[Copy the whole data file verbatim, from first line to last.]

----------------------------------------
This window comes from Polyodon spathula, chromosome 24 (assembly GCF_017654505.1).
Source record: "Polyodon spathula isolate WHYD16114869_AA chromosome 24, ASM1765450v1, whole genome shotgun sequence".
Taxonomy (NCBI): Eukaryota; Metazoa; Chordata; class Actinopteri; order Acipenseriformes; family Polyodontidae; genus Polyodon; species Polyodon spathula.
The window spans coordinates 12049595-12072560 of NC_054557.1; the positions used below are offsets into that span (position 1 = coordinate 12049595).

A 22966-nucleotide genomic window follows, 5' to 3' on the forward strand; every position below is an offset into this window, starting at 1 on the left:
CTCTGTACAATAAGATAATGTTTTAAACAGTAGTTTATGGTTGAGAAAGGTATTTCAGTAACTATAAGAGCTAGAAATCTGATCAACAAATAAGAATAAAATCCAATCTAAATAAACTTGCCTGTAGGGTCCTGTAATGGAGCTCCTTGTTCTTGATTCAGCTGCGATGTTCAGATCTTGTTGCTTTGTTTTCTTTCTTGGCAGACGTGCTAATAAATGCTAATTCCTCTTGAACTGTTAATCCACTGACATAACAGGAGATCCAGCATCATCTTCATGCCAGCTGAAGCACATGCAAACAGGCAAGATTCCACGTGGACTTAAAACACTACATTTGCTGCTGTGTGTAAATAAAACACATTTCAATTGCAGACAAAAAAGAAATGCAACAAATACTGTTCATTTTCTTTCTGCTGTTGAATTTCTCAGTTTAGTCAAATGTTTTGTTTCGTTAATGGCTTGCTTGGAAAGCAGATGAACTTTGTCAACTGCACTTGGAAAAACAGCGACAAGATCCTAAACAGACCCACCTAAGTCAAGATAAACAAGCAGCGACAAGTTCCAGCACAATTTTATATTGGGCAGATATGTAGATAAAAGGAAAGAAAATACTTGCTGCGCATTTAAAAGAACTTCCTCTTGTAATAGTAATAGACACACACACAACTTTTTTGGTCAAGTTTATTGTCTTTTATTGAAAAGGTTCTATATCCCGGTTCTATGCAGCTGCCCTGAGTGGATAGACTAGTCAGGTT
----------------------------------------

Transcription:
This window comes from Polyodon spathula, chromosome 24 (assembly GCF_017654505.1).
Source record: "Polyodon spathula isolate WHYD16114869_AA chromosome 24, ASM1765450v1, whole genome shotgun sequence".
Taxonomy (NCBI): Eukaryota; Metazoa; Chordata; class Actinopteri; order Acipenseriformes; family Polyodontidae; genus Polyodon; species Polyodon spathula.
The window spans coordinates 12049595-12072560 of NC_054557.1; the positions used below are offsets into that span (position 1 = coordinate 12049595).

A 22966-nucleotide genomic window follows, 5' to 3' on the forward strand; every position below is an offset into this window, starting at 1 on the left:
CTCTGTACAATAAGATAATGTTTTAAACAGTAGTTTATGGTTGAGAAAGGTATTTCAGTAACTATAAGAGCTAGAAATCTGATCAACAAATAAGAATAAAATCCAATCTAAATAAACTTGCCTGTAGGGTCCTGTAATGGAGCTCCTTGTTCTTGATTCAGCTGCGATGTTCAGATCTTGTTGCTTTGTTTTCTTTCTTGGCAGACGTGCTAATAAATGCTAATTCCTCTTGAACTGTTAATCCACTGACATAACAGGAGATCCAGCATCATCTTCATGCCAGCTGAAGCACATGCAAACAGGCAAGATTCCACGTGGACTTAAAACACTACATTTGCTGCTGTGTGTAAATAAAACACATTTCAATTGCAGACAAAAAAGAAATGCAACAAATACTGTTCATTTTCTTTCTGCTGTTGAATTTCTCAGTTTAGTCAAATGTTTTGTTTCGTTAATGGCTTGCTTGGAAAGCAGATGAACTTTGTCAACTGCACTTGGAAAAACAGCGACAAGATCCTAAACAGACCCACCTAAGTCAAGATAAACAAGCAGCGACAAGTTCCAGCACAATTTTATATTGGGCAGATATGTAGATAAAAGGAAAGAAAATACTTGCTGCGCATTTAAAAGAACTTCCTCTTGTAATAGTAATAGACACACACACAACTTTTTTGGTCAAGTTTATTGTCTTTTATTGAAAAGGTTCTATATCCCGGTTCTATGCAGCTGCCCTGAGTGGATAGACTAGTCAGGTT